US mortgage rates fall from November peak following Fed rate hike

Lower Fed rate jump an "incremental positive" for the mortgage market, says expert

US mortgage rates fall from November peak following Fed rate hike

Long-term US mortgage rates slipped following the Federal Reserve’s slowdown in its monetary policy tightening.

The 30-year fixed-rate mortgage hit a low of 6.09% this week, according to Freddie Mac’s Primary Mortgage Market Survey. That’s down from 6.13% a week ago and nearly a full point drop from November’s peak of over 7%, providing a boost for mortgage-ready homebuyers.

“According to Freddie Mac research, this one percentage point reduction in rates can allow as many as three million more mortgage-ready consumers to qualify and afford a $400,000 loan, which is the median home price,” Freddie Mac chief economist Sam Khater said.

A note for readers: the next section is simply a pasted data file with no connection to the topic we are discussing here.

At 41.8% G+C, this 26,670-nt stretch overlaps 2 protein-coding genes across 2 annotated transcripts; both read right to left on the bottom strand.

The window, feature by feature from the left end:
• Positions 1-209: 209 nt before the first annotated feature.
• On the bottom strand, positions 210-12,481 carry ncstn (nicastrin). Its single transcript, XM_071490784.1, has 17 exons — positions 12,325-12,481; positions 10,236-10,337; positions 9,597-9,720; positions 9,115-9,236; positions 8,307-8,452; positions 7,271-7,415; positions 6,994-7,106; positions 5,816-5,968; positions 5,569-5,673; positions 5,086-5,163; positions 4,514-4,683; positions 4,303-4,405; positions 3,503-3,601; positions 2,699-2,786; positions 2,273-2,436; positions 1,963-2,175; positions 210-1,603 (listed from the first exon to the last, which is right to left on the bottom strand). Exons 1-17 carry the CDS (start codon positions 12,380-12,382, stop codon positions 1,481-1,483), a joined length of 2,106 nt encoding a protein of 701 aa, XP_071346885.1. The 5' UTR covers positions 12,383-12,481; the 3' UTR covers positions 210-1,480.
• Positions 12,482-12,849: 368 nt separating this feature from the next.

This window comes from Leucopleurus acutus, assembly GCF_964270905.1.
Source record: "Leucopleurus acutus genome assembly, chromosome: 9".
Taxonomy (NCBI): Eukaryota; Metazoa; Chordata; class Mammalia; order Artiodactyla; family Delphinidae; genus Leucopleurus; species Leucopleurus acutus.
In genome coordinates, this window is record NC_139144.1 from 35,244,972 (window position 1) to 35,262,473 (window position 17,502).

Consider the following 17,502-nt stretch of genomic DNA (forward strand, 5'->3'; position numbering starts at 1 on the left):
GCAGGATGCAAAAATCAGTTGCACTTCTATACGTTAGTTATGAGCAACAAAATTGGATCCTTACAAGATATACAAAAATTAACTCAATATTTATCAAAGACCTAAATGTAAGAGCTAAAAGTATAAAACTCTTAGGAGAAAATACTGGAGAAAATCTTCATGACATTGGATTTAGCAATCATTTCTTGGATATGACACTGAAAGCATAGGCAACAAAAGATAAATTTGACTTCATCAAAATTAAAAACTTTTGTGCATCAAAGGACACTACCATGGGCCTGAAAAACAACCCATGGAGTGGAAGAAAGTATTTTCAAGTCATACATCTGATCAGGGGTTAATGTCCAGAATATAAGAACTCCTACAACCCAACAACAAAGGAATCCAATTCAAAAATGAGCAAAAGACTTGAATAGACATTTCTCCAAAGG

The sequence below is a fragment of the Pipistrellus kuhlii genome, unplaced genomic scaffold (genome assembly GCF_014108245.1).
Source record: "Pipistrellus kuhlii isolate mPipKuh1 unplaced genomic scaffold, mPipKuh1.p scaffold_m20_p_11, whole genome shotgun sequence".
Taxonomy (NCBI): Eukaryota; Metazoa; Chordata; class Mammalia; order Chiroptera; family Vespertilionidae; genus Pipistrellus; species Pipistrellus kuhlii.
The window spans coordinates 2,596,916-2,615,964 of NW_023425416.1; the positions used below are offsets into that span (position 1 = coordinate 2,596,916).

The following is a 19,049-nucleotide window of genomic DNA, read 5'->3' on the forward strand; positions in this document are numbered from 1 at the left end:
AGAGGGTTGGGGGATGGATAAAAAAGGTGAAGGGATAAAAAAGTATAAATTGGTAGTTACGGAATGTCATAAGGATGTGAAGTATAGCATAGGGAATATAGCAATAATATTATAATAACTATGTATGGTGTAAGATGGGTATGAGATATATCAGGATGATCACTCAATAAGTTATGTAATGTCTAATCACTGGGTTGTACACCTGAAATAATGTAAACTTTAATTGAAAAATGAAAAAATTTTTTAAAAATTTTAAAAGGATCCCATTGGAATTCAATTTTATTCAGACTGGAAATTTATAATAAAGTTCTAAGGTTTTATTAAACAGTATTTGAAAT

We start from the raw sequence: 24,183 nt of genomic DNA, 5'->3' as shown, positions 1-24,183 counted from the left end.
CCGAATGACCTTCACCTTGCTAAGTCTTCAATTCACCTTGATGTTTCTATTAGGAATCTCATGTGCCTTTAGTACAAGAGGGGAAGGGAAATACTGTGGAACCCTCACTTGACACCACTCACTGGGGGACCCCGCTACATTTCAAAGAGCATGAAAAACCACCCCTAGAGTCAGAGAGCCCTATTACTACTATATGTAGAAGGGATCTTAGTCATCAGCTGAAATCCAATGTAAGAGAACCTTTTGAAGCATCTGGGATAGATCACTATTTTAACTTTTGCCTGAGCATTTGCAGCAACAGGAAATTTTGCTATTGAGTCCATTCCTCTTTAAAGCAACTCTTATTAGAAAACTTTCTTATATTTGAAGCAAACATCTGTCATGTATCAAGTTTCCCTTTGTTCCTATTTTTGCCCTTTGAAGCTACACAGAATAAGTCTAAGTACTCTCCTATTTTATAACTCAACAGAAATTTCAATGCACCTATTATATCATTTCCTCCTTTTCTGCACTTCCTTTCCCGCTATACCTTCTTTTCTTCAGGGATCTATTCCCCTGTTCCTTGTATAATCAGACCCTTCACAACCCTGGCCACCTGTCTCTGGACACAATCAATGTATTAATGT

The 15-year fixed mortgage rate posted a three-basis-point decrease from last week, down to a 5.14% average. A year ago, at this time, the 15-year rate was 2.77%.

“A hike in short-term rates, though important, is only indirectly impactful for mortgage rates,” explained Shampa Bhattacharya, director at Fitch Ratings. “Mortgages are mostly priced off of long-term rates, so the shape of the yield curve also matters.

“30-year mortgage rates peaked in November 2022 at over 7% and since then have trended down to 6.13%, following the moves in the longer end of the yield curve from over 4% in October and November to 3.5% currently.”

Bhattacharya added that the latest lower rate hike suggests a slowdown in the Fed’s momentum, which could be an incremental positive for mortgage markets as the long-term rates will continue to drop.

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